The Canadian government is taking on bigger lending risks to help an oil industry saddled with the lowest crude prices on record.

Prime Minister Justin Trudeau’s government is relying on two financing agencies for the measures. The Business Development Bank of Canada will provide mezzanine financing — a form of debt that can be converted to equity if the company hits financial distress — for as long as four years.

Loans would be interest-only until the end of the term, BDC Chief Executive Officer Michael Denham said. The product will be ready over the coming weeks, a BDC press officer confirmed.

“We recognize that the next period of time — months, potentially years — is going to be tough in the oil sector,” Denham said Tuesday in a video conference to a business audience. The product “is tailor-made for sectors like this that are going through a real trough right now and need time to come out.”

The energy sector represented nine per cent of Canada’s GDP last year and is a key revenue source for several provinces. As oil prices have tumbled, Canadian energy companies have cut at least $7.5 billion in capital spending and laid off thousands of workers.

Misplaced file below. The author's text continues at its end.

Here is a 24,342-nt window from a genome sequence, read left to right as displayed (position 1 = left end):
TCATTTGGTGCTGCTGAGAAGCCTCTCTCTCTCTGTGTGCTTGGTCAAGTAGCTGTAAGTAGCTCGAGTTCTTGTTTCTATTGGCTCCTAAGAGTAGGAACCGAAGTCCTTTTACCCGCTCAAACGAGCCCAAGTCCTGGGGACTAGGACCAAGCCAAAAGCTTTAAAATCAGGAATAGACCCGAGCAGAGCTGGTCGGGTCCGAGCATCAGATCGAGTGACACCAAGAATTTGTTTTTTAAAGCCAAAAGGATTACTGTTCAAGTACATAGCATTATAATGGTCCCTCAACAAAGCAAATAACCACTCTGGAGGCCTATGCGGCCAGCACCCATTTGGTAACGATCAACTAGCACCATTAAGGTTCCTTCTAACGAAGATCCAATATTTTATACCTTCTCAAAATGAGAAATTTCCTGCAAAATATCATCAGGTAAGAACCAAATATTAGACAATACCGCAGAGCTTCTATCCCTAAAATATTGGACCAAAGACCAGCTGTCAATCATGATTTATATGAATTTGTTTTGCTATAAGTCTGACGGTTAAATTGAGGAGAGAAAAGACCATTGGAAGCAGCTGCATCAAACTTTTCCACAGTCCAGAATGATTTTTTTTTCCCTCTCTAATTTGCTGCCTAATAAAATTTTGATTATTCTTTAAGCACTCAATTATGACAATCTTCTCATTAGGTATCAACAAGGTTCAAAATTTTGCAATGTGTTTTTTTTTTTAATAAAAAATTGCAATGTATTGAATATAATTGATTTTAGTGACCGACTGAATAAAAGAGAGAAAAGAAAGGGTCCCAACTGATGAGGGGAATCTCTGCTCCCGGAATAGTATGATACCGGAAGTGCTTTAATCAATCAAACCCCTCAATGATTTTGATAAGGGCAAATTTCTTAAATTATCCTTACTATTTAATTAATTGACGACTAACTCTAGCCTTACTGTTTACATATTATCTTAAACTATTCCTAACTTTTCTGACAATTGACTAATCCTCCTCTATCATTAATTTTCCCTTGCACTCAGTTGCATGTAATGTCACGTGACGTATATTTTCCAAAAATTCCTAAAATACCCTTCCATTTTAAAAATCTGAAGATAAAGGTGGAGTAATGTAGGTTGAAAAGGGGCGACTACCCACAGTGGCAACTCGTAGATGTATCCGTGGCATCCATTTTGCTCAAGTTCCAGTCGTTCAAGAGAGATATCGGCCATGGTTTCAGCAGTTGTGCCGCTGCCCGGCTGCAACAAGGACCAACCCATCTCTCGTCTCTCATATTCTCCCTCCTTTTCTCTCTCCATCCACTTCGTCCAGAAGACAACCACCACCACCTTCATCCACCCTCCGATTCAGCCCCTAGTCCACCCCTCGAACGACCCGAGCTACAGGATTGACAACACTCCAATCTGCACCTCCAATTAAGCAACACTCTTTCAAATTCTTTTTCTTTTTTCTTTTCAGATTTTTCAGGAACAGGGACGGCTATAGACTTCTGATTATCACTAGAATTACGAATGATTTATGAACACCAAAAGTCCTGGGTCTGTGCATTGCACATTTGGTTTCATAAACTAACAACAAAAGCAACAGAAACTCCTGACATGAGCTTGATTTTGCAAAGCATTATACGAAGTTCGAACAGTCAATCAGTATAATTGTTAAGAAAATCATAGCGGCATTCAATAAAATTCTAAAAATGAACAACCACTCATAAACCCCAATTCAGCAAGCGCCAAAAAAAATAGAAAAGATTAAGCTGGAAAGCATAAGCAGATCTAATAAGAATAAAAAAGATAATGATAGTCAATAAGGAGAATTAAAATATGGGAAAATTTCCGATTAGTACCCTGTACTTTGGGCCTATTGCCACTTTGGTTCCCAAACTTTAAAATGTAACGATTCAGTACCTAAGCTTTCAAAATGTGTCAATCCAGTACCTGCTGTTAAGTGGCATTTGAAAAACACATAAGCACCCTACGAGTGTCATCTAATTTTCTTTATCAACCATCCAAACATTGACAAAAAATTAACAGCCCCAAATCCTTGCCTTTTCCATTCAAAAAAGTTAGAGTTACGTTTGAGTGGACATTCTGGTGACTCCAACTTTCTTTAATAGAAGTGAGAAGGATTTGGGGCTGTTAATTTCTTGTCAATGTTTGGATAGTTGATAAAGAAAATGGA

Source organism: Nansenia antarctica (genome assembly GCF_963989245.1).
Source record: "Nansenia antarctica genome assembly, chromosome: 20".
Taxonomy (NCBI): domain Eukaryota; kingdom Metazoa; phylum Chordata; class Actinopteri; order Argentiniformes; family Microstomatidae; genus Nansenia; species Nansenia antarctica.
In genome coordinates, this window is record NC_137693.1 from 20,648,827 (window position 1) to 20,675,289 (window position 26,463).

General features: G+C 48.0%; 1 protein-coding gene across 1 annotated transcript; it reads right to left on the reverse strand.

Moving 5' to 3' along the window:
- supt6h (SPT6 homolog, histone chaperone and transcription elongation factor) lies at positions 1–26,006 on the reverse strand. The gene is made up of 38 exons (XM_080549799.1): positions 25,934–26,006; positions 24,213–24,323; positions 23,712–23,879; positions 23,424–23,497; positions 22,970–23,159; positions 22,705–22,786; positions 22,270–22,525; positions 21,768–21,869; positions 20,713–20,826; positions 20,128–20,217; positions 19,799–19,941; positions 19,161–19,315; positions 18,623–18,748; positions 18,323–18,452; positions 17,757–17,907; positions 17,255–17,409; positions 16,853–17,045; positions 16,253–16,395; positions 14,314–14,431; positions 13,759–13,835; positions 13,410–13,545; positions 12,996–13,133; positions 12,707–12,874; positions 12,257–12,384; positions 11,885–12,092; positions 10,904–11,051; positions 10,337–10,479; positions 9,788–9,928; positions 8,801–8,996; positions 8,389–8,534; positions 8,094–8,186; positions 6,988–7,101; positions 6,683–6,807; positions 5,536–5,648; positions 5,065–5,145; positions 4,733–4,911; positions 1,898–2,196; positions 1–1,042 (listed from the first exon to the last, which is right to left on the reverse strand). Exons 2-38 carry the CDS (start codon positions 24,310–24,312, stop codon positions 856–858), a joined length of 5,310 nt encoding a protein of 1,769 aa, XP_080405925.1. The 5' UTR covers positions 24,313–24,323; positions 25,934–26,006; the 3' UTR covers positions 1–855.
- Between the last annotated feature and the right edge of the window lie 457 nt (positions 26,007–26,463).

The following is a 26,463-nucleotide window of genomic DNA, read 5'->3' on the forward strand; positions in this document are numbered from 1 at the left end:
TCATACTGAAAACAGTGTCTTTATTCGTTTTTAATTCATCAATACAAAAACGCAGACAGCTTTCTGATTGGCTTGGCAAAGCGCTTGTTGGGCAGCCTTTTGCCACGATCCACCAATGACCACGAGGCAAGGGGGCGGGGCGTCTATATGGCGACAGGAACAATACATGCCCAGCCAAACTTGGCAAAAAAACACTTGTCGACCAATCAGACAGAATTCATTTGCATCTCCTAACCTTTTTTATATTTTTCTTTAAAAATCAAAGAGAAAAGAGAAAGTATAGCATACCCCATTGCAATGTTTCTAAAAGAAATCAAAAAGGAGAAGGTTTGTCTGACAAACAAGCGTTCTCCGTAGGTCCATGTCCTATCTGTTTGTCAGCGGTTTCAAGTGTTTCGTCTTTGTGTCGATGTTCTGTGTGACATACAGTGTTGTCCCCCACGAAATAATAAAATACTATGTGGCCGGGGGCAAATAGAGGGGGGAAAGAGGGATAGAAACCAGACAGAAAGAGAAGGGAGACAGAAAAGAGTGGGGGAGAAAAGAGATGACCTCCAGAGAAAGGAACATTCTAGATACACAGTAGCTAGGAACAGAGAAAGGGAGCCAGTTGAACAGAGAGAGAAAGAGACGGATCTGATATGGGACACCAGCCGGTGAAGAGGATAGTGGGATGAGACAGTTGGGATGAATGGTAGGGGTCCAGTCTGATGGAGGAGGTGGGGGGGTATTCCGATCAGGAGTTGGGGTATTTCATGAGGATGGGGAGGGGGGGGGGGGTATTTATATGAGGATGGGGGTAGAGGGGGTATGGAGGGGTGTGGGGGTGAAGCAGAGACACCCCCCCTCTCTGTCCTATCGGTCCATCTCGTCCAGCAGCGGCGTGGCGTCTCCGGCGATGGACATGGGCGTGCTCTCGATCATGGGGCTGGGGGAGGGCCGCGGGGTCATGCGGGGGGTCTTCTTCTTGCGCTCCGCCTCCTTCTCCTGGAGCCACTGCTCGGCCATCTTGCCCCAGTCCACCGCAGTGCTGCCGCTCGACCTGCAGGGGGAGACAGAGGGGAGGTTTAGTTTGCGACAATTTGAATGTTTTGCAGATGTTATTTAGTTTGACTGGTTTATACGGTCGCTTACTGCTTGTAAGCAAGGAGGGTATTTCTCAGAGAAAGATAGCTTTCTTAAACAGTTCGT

The government of Alberta, the province with most of Canada’s oil and gas, has estimated the liquidity needs of its energy companies are between $20 billion and $30 billion.

Oil producers and banks renegotiate credit lines twice a year based on the size of their reserves, oil and gas prices, and other factors. But since the value of those reserves has plummeted, another federal agency, Export Development Canada, will step in. EDC will guarantee a portion of loans that are no longer covered by the reserve value, an EDC press officer said by email.

“We are very focused on how we can help our exploration and production companies,” EDC CEO Mairead Lavery said in the Tuesday video conference, which was organized by The Empire Club of Canada.

BDC and EDC are fully owned by the federal government, which guarantees their debt.

The two agencies are finalizing details at a time some energy companies are showing fresh signs of distress. Calfrac Well Services Ltd., whose 2026 bonds issued in 2018 trade at less than seven cents US on the dollar, said this week the drop in business will result in a 70-per-cent cut in its workforce in North America.